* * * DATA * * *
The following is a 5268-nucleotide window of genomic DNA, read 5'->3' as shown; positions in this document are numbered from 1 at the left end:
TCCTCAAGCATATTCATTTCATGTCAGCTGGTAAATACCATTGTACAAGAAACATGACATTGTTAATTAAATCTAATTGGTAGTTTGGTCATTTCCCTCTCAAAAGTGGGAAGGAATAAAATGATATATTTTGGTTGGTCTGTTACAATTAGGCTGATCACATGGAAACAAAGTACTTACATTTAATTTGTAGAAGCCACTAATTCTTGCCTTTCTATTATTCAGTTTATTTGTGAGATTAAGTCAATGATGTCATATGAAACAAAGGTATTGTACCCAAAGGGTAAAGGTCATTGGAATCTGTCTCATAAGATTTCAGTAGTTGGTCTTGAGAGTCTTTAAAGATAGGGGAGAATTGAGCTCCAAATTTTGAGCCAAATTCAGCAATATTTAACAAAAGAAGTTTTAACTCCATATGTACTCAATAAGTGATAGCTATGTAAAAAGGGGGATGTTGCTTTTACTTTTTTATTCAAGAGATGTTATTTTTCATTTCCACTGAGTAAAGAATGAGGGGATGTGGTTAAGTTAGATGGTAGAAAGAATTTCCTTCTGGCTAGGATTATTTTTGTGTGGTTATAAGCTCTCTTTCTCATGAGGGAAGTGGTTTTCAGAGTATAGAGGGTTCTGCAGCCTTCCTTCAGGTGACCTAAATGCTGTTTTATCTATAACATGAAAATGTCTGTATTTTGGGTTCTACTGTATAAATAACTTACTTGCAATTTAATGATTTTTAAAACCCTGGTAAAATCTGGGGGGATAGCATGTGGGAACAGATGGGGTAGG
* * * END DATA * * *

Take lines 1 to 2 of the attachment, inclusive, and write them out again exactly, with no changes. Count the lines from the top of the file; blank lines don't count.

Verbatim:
The following is a 5268-nucleotide window of genomic DNA, read 5'->3' as shown; positions in this document are numbered from 1 at the left end:
TCCTCAAGCATATTCATTTCATGTCAGCTGGTAAATACCATTGTACAAGAAACATGACATTGTTAATTAAATCTAATTGGTAGTTTGGTCATTTCCCTCTCAAAAGTGGGAAGGAATAAAATGATATATTTTGGTTGGTCTGTTACAATTAGGCTGATCACATGGAAACAAAGTACTTACATTTAATTTGTAGAAGCCACTAATTCTTGCCTTTCTATTATTCAGTTTATTTGTGAGATTAAGTCAATGATGTCATATGAAACAAAGGTATTGTACCCAAAGGGTAAAGGTCATTGGAATCTGTCTCATAAGATTTCAGTAGTTGGTCTTGAGAGTCTTTAAAGATAGGGGAGAATTGAGCTCCAAATTTTGAGCCAAATTCAGCAATATTTAACAAAAGAAGTTTTAACTCCATATGTACTCAATAAGTGATAGCTATGTAAAAAGGGGGATGTTGCTTTTACTTTTTTATTCAAGAGATGTTATTTTTCATTTCCACTGAGTAAAGAATGAGGGGATGTGGTTAAGTTAGATGGTAGAAAGAATTTCCTTCTGGCTAGGATTATTTTTGTGTGGTTATAAGCTCTCTTTCTCATGAGGGAAGTGGTTTTCAGAGTATAGAGGGTTCTGCAGCCTTCCTTCAGGTGACCTAAATGCTGTTTTATCTATAACATGAAAATGTCTGTATTTTGGGTTCTACTGTATAAATAACTTACTTGCAATTTAATGATTTTTAAAACCCTGGTAAAATCTGGGGGGATAGCATGTGGGAACAGATGGGGTAGG